BMF is great for masking complicated break lines or for small irregular areas.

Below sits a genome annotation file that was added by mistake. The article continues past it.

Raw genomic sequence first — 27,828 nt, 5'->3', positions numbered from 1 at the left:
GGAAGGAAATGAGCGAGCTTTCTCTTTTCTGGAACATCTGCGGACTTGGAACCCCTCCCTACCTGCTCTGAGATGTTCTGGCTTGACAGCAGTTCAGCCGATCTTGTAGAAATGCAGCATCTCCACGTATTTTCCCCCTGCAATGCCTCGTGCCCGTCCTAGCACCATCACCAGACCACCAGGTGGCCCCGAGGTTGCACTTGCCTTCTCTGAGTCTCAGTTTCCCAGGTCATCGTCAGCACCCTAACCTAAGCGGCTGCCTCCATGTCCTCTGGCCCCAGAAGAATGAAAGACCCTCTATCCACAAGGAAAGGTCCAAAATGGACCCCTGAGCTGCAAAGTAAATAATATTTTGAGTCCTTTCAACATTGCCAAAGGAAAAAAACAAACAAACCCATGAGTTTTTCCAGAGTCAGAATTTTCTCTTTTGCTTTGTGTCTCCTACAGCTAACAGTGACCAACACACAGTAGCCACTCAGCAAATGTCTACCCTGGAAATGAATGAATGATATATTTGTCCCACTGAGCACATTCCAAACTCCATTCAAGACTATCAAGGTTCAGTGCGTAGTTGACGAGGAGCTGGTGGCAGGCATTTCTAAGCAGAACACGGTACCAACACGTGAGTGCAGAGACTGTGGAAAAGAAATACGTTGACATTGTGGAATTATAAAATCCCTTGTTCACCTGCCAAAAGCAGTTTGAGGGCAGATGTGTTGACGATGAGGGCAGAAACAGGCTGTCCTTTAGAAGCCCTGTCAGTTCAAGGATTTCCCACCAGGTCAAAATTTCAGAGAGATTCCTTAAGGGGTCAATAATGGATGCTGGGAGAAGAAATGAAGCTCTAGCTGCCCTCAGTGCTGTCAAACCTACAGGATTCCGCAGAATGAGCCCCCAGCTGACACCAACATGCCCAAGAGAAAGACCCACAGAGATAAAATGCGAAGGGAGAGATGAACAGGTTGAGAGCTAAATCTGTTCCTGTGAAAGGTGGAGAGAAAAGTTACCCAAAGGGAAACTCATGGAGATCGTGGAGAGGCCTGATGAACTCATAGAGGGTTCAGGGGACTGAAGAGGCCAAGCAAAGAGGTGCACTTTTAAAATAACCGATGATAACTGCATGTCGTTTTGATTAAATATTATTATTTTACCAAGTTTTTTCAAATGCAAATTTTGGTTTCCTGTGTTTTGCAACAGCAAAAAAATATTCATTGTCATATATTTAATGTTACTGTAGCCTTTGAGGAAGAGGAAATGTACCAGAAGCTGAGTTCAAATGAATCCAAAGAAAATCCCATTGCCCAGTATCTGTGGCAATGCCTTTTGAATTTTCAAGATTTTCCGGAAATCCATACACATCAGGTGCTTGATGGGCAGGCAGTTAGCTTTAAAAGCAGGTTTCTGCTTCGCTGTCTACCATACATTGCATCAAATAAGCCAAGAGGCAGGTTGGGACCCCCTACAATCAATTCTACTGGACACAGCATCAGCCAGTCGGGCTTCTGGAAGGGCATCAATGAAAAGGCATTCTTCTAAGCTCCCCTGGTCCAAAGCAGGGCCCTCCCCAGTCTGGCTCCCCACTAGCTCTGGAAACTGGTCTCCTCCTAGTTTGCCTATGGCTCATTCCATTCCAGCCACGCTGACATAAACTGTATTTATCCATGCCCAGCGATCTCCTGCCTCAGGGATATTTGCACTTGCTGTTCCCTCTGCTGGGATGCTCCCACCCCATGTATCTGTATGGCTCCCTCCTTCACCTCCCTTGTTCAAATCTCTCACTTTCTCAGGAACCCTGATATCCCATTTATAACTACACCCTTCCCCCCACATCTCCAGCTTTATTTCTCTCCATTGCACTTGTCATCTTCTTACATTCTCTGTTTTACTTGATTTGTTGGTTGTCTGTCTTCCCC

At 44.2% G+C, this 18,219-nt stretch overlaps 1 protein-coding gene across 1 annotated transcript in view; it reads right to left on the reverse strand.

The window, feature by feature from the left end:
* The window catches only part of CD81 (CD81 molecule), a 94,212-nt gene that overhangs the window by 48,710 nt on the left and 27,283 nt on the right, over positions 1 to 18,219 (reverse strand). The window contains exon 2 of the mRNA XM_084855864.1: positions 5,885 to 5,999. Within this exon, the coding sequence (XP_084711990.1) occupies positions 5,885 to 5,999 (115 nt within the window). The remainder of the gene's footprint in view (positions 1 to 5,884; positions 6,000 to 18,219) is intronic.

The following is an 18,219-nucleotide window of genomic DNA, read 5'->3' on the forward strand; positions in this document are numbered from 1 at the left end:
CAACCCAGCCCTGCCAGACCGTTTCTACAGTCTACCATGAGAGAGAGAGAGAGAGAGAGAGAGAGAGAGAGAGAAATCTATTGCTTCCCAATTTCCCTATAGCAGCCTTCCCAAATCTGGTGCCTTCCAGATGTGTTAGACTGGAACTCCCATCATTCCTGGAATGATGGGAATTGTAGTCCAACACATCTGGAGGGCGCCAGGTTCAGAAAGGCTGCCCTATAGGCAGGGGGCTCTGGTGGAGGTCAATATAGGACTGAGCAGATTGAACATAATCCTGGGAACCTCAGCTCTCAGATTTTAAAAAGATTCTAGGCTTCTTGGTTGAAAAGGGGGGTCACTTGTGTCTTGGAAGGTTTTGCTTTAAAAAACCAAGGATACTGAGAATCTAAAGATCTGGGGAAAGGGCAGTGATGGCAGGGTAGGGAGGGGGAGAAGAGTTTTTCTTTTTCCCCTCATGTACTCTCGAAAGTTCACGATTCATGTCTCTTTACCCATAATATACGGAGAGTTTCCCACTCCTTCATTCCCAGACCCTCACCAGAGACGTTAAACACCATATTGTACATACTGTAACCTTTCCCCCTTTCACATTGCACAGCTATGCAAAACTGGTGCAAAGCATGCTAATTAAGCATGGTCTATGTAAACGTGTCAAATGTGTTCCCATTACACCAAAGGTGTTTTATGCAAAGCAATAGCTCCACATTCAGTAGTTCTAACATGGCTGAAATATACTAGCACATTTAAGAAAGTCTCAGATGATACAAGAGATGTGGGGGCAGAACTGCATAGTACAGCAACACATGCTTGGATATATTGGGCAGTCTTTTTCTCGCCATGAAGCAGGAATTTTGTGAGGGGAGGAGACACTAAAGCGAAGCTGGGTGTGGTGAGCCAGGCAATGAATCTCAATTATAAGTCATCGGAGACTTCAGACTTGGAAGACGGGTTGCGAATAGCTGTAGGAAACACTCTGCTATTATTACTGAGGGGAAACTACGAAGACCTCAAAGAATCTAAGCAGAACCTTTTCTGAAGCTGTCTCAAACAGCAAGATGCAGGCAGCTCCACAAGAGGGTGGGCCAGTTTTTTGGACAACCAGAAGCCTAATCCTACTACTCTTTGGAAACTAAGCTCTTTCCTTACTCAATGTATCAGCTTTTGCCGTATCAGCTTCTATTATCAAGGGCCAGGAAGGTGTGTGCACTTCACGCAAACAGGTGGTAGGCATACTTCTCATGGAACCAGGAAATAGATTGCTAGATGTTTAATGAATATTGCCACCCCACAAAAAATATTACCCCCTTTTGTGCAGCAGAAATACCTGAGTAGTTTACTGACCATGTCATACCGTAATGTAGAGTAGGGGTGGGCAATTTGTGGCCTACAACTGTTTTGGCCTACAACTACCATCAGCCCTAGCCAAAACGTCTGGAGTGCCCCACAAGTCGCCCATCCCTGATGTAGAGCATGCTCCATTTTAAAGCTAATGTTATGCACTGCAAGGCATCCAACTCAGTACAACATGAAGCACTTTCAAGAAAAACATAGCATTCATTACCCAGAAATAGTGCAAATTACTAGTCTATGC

Not only is it much more pliable than masking tape for working into tight corners using a toothpick or cocktail stick, but you can get an even neater result by applying one or more pieces of BMF roughly straddling the line to be masked then trimming very precisely to the line you want using a craft blade (with very light pressure so as not to score the first colour). Gently lift away the unwanted areas of foil with tweezers, then burnish the foil along the edge of the masking line with a cocktail stick, a cotton bud or even your finger, stroking towards the cut edge of the foil rather than away from it, so as not to lift the edge. Having used relatively expensive BMF to mask the immediate break line between the two colours, the rest of the model can be masked with cheap masking tape, overlapping it firmly on to the BMF, before spraying.When spraying, try to direct the spray away from the edge of the masking line as much as possible, rather than directly towards it, to minimise the risk of the spray forcing its way under the foil line.I see John Quilter suggesting Scotch tape (which we call Sellotape in the UK). Maybe he has managed to make that work but I find normal adhesive tape quite inflexible, and too "grabby", and it adheres quite strongly so personally I would be afraid of it pulling off paint - unless there is a low-tack variety sold in the U.S.?